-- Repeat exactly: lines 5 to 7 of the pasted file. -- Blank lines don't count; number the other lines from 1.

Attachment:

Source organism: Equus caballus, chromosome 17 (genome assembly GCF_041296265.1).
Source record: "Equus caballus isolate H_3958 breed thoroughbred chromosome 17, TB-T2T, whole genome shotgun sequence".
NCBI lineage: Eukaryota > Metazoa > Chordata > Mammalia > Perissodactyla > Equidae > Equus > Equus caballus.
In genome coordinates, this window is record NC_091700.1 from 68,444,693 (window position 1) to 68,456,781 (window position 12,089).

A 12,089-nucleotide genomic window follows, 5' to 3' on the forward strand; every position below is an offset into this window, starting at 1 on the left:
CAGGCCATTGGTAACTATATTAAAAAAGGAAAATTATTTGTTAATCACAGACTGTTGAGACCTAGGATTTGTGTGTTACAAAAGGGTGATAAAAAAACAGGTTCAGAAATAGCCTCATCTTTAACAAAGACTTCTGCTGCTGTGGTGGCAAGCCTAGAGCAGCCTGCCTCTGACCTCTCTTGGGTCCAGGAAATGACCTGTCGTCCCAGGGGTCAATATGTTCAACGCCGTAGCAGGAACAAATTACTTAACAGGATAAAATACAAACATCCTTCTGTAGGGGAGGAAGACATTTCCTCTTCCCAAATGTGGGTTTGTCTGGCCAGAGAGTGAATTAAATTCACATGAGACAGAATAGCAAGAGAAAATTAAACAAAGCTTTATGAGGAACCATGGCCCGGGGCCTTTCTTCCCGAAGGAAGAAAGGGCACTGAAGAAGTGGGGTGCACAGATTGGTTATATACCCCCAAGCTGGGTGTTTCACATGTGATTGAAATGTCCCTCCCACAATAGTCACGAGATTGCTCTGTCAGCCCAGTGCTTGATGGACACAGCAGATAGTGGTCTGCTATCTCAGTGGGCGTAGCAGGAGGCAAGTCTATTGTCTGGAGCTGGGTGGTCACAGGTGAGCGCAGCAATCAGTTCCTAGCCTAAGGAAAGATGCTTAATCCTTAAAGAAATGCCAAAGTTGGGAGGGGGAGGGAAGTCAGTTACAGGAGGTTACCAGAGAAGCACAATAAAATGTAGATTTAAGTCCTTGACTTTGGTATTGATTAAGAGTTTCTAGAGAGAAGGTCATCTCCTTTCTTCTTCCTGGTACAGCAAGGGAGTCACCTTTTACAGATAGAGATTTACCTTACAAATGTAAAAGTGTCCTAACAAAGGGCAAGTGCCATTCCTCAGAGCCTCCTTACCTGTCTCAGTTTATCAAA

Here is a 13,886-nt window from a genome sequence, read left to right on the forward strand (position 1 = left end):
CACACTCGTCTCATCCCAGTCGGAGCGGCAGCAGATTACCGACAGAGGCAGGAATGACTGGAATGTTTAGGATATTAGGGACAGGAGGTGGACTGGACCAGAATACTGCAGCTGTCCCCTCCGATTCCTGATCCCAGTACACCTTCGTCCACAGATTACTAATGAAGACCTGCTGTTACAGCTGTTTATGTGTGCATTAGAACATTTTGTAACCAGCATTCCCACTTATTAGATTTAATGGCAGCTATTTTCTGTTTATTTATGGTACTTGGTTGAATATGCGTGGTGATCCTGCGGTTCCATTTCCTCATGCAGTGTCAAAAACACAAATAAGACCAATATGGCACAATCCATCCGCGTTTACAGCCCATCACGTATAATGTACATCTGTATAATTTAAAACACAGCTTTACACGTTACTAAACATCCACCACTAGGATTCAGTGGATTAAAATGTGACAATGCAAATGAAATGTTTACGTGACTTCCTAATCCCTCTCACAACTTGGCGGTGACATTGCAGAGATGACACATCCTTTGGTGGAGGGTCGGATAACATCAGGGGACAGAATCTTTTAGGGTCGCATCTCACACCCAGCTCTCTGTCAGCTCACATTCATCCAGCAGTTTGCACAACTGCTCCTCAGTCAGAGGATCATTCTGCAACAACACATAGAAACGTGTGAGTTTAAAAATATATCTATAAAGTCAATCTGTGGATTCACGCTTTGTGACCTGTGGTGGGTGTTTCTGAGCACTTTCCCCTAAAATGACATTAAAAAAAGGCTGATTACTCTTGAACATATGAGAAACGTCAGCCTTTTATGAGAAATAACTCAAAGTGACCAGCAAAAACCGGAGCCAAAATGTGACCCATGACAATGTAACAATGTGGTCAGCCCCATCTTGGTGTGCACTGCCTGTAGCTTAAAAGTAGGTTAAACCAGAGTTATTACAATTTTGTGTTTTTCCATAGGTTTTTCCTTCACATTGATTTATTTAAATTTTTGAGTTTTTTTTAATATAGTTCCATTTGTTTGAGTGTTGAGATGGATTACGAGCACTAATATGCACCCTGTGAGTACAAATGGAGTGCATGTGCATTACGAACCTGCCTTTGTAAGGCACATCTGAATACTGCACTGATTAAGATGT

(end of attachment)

A 12,089-nucleotide genomic window follows, 5' to 3' on the forward strand; every position below is an offset into this window, starting at 1 on the left:
CAGGCCATTGGTAACTATATTAAAAAAGGAAAATTATTTGTTAATCACAGACTGTTGAGACCTAGGATTTGTGTGTTACAAAAGGGTGATAAAAAAACAGGTTCAGAAATAGCCTCATCTTTAACAAAGACTTCTGCTGCTGTGGTGGCAAGCCTAGAGCAGCCTGCCTCTGACCTCTCTTGGGTCCAGGAAATGACCTGTCGTCCCAGGGGTCAATATGTTCAACGCCGTAGCAGGAACAAATTACTTAACAGGATAAAATACAAACATCCTTCTGTAGGGGAGGAAGACATTTCCTCTTCCCAAATGTGGGTTTGTCTGGCCAGAGAGTGAATTAAATTCACATGAGACAGAATAGCAAGAGAAAATTAAACAAAGCTTTATGAGGAACCATGGCCCGGGGCCTTTCTTCCCGAAGGAAGAAAGGGCACTGAAGAAGTGGGGTGCACAGATTGGTTATATACCCCCAAGCTGGGTGTTTCACATGTGATTGAAATGTCCCTCCCACAATAGTCACGAGATTGCTCTGTCAGCCCAGTGCTTGATGGACACAGCAGATAGTGGTCTGCTATCTCAGTGGGCGTAGCAGGAGGCAAGTCTATTGTCTGGAGCTGGGTGGTCACAGGTGAGCGCAGCAATCAGTTCCTAGCCTAAGGAAAGATGCTTAATCCTTAAAGAAATGCCAAAGTTGGGAGGGGGAGGGAAGTCAGTTACAGGAGGTTACCAGAGAAGCACAATAAAATGTAGATTTAAGTCCTTGACTTTGGTATTGATTAAGAGTTTCTAGAGAGAAGGTCATCTCCTTTCTTCTTCCTGGTACAGCAAGGGAGTCACCTTTTACAGATAGAGATTTACCTTACAAATGTAAAAGTGTCCTAACAAAGGGCAAGTGCCATTCCTCAGAGCCTCCTTACCTGTCTCAGTTTATCAAA

Here is a 13,886-nt window from a genome sequence, read left to right on the forward strand (position 1 = left end):